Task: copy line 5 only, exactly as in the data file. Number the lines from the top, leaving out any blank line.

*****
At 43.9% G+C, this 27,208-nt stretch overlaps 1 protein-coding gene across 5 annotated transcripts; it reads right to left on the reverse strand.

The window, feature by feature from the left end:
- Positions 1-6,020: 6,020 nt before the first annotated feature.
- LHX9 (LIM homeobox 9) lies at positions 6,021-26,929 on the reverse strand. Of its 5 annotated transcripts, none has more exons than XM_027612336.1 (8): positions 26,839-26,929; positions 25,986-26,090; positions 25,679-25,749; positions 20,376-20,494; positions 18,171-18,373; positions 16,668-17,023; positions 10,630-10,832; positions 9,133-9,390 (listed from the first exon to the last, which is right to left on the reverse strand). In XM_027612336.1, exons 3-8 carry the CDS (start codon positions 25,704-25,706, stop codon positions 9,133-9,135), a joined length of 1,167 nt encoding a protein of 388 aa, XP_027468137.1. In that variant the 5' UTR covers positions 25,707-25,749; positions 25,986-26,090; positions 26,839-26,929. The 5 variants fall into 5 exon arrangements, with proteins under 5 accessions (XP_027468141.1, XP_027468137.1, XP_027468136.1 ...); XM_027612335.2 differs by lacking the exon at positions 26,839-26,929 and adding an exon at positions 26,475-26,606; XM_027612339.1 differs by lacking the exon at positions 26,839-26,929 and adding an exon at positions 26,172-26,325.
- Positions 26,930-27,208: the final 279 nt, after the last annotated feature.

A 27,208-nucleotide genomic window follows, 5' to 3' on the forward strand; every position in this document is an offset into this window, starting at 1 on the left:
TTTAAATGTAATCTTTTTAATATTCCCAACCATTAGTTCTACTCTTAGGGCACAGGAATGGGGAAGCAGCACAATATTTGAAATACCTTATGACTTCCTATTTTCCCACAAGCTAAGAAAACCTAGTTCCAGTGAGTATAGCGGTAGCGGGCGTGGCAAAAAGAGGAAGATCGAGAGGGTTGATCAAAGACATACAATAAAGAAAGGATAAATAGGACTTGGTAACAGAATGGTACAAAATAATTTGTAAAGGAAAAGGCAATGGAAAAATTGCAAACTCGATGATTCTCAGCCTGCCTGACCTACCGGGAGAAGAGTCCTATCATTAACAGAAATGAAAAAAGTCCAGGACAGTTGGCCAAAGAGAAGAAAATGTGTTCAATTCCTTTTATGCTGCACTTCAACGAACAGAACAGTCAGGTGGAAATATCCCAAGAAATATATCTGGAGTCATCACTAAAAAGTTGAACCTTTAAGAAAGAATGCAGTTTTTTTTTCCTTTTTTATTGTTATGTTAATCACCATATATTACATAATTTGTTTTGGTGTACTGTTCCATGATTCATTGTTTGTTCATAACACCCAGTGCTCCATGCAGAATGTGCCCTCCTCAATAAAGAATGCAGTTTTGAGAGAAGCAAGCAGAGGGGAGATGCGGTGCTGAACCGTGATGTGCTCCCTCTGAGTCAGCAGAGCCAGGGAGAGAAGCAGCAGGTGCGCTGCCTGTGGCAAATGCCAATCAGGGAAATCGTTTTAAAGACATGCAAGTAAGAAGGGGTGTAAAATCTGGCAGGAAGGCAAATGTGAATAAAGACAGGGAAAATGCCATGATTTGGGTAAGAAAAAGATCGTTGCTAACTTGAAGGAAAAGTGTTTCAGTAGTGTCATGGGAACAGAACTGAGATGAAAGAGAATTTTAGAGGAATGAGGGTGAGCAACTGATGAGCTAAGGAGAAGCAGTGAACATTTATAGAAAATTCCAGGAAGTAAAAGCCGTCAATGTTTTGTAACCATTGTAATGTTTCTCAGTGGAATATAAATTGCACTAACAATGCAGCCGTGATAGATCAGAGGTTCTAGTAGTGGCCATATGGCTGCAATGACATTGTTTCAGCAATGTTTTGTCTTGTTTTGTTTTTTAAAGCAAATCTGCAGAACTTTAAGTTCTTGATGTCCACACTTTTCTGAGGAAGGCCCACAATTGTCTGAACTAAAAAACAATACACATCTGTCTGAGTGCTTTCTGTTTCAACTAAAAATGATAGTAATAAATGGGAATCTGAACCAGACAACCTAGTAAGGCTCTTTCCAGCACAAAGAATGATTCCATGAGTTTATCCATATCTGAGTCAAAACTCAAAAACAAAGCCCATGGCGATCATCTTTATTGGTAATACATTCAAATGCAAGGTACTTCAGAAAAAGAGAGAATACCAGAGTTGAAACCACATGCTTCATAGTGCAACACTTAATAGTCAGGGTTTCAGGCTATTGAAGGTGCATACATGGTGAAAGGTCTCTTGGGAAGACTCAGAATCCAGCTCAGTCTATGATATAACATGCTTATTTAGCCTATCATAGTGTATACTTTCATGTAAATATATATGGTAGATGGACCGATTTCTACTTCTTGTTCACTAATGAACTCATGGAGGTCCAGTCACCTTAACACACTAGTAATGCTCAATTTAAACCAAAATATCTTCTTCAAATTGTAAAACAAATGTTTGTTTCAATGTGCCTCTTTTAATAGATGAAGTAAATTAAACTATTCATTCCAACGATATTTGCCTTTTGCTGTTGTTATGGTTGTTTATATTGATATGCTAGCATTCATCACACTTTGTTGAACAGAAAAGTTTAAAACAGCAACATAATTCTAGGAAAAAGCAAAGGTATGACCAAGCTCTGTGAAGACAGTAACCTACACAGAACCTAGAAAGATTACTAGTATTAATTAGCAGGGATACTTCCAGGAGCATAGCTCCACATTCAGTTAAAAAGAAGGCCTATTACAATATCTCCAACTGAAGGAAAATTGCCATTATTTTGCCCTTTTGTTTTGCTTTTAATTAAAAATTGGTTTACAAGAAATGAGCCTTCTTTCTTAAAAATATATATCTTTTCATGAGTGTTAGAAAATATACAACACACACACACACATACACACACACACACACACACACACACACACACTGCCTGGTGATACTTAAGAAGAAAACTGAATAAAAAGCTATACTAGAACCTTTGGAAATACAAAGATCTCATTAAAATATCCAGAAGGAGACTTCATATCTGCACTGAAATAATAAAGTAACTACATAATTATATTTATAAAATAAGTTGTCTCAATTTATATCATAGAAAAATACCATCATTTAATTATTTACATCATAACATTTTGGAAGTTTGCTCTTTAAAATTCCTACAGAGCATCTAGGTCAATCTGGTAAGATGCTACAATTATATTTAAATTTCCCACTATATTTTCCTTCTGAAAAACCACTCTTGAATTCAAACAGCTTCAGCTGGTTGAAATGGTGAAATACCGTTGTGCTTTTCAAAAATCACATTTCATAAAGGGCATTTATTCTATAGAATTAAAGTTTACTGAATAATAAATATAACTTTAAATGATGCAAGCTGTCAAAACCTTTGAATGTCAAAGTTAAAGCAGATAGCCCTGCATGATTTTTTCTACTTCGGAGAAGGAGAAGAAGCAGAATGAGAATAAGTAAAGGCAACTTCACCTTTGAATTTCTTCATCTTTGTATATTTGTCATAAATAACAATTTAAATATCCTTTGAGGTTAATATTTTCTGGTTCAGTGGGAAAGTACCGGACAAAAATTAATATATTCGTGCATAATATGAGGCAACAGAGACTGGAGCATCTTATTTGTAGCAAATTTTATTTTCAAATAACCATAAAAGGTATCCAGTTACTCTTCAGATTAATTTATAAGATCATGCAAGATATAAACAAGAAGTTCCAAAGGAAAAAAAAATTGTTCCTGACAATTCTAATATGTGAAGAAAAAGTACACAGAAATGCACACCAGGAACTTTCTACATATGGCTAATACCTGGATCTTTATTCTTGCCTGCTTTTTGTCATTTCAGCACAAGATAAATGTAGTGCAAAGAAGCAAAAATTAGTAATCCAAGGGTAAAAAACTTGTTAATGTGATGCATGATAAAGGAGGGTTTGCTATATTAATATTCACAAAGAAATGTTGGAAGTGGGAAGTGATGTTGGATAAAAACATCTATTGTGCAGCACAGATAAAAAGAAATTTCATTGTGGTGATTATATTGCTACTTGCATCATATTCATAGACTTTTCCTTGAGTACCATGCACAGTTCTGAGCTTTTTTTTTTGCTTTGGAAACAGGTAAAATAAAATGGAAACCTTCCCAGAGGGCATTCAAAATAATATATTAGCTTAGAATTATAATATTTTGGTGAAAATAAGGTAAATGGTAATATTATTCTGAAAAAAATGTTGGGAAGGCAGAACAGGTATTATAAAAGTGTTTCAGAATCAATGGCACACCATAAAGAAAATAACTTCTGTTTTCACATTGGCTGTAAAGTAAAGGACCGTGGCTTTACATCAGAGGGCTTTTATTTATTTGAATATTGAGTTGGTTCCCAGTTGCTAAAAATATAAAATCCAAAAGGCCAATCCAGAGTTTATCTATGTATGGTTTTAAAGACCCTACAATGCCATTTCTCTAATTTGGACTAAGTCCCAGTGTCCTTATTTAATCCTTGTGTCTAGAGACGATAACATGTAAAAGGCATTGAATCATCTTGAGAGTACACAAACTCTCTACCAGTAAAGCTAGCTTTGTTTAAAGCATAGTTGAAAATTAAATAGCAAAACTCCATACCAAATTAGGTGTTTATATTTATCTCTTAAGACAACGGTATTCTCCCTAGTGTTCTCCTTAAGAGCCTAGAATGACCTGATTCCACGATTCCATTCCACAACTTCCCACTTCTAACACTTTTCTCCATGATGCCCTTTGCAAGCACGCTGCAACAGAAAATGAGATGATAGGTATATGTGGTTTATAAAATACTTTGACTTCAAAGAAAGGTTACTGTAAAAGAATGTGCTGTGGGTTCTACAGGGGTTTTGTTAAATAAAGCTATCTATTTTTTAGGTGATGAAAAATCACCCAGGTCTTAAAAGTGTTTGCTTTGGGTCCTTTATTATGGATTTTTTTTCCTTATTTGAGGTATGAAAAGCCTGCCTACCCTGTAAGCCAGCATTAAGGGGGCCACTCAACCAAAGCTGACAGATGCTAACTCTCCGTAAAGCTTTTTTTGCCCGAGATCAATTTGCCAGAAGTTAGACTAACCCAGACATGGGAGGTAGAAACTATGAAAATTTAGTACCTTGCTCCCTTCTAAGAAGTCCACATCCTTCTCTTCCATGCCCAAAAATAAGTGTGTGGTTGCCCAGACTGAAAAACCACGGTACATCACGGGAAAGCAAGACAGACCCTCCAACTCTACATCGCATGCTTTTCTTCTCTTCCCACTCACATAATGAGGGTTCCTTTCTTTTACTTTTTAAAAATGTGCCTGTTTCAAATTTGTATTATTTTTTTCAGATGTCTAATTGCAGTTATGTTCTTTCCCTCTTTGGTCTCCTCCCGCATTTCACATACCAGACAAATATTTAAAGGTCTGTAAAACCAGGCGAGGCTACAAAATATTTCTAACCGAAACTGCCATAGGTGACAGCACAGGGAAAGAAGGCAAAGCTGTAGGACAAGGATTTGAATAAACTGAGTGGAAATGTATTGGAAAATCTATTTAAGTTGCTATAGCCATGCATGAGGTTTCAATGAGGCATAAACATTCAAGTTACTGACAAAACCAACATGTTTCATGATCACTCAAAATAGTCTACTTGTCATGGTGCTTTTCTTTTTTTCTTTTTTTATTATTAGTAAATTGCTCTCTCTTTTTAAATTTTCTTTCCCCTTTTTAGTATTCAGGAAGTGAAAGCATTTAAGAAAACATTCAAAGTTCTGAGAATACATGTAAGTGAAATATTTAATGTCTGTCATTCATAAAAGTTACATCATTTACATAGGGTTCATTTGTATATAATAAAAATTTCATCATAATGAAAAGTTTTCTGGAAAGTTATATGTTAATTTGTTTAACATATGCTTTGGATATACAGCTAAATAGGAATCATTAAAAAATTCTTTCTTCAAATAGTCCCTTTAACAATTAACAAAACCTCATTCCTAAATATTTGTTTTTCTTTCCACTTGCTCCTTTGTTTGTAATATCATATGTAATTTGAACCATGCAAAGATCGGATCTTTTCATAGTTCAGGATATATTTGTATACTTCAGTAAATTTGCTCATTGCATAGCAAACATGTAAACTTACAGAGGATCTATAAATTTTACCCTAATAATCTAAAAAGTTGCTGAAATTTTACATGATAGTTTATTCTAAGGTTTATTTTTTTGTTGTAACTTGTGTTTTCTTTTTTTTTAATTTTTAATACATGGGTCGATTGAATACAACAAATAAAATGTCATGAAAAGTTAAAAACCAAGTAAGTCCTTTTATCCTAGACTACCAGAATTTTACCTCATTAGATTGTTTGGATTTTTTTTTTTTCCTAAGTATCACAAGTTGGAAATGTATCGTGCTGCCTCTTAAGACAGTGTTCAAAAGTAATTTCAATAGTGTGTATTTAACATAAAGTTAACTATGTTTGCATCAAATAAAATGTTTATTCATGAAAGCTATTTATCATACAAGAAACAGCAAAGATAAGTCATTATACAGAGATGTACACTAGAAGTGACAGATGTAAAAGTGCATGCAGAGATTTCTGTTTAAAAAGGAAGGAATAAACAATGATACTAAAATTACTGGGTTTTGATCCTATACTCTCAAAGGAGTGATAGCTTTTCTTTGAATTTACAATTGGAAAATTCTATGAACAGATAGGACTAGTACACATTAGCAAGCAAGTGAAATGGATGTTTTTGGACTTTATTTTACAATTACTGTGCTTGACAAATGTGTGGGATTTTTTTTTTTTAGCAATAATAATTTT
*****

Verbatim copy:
- Positions 26,930-27,208: the final 279 nt, after the last annotated feature.